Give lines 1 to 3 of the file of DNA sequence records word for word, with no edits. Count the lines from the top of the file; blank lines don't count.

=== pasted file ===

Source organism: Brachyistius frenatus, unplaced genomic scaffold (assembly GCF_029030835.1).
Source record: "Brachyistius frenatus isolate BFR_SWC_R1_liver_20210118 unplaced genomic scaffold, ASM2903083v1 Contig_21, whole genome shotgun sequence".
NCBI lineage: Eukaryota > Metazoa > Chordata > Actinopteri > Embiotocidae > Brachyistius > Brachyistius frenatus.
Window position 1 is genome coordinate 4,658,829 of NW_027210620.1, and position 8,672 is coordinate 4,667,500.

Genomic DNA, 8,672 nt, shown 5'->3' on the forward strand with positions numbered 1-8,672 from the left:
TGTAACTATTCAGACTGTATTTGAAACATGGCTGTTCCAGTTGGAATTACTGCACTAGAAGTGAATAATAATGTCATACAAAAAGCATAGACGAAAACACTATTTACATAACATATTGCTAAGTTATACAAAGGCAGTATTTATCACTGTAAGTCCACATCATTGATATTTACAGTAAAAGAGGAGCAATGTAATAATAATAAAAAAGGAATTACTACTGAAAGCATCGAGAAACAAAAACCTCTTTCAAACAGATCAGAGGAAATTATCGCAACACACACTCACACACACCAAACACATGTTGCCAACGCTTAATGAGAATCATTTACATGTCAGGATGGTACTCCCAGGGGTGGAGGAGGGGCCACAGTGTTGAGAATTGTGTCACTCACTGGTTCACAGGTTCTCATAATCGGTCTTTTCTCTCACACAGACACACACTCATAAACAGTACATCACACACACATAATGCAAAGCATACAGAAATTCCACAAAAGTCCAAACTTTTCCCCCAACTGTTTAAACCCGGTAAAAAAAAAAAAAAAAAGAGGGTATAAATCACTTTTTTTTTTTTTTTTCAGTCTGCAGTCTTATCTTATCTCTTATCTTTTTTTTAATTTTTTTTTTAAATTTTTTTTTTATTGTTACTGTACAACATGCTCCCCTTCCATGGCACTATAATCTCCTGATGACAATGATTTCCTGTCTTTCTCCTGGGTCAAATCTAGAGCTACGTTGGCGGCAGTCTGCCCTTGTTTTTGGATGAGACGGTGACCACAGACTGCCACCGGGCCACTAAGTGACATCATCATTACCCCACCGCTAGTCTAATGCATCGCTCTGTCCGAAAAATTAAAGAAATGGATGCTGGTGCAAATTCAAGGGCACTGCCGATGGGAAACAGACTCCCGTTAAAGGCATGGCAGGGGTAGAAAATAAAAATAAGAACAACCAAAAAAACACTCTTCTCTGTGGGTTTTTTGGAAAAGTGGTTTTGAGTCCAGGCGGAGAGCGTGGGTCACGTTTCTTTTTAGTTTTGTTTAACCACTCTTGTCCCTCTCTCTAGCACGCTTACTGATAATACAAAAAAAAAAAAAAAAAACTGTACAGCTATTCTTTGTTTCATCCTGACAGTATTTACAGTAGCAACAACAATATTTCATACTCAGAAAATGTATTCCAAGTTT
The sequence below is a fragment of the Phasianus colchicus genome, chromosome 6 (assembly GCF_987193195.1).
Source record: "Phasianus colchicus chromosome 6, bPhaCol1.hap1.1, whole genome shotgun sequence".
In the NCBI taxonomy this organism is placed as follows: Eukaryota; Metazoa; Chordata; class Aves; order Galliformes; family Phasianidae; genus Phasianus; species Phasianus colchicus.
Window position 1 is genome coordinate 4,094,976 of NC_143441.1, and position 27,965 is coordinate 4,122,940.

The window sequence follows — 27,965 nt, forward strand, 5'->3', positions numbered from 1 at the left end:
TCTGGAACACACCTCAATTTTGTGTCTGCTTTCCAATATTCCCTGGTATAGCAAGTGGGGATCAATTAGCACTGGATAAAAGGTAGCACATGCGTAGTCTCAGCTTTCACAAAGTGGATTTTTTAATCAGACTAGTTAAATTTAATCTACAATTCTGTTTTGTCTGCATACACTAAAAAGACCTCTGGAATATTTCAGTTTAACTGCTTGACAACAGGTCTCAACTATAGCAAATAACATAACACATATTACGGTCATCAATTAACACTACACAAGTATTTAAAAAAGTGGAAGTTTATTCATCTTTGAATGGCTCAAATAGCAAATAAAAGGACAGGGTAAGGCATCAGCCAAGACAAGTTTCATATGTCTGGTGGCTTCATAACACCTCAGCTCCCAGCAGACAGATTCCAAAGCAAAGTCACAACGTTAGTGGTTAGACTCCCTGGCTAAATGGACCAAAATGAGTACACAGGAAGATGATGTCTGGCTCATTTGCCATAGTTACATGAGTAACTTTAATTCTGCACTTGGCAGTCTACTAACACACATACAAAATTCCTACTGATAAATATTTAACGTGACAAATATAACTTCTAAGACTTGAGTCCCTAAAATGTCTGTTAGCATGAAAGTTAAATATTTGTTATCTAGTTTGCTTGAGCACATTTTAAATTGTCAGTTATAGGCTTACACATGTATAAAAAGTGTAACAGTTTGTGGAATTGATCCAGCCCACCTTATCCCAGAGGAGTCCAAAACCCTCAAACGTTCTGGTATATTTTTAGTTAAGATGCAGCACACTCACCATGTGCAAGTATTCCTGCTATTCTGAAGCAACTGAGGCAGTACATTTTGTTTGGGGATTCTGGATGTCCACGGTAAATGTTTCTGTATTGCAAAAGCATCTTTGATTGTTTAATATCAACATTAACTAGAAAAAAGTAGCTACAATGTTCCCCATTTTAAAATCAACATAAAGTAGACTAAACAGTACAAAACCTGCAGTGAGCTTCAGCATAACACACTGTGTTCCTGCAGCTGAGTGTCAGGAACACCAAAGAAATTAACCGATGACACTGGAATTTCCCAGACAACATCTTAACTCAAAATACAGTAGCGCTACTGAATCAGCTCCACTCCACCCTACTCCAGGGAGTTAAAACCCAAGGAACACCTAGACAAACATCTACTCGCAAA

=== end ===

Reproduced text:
Source organism: Brachyistius frenatus, unplaced genomic scaffold (assembly GCF_029030835.1).
Source record: "Brachyistius frenatus isolate BFR_SWC_R1_liver_20210118 unplaced genomic scaffold, ASM2903083v1 Contig_21, whole genome shotgun sequence".
NCBI lineage: Eukaryota > Metazoa > Chordata > Actinopteri > Embiotocidae > Brachyistius > Brachyistius frenatus.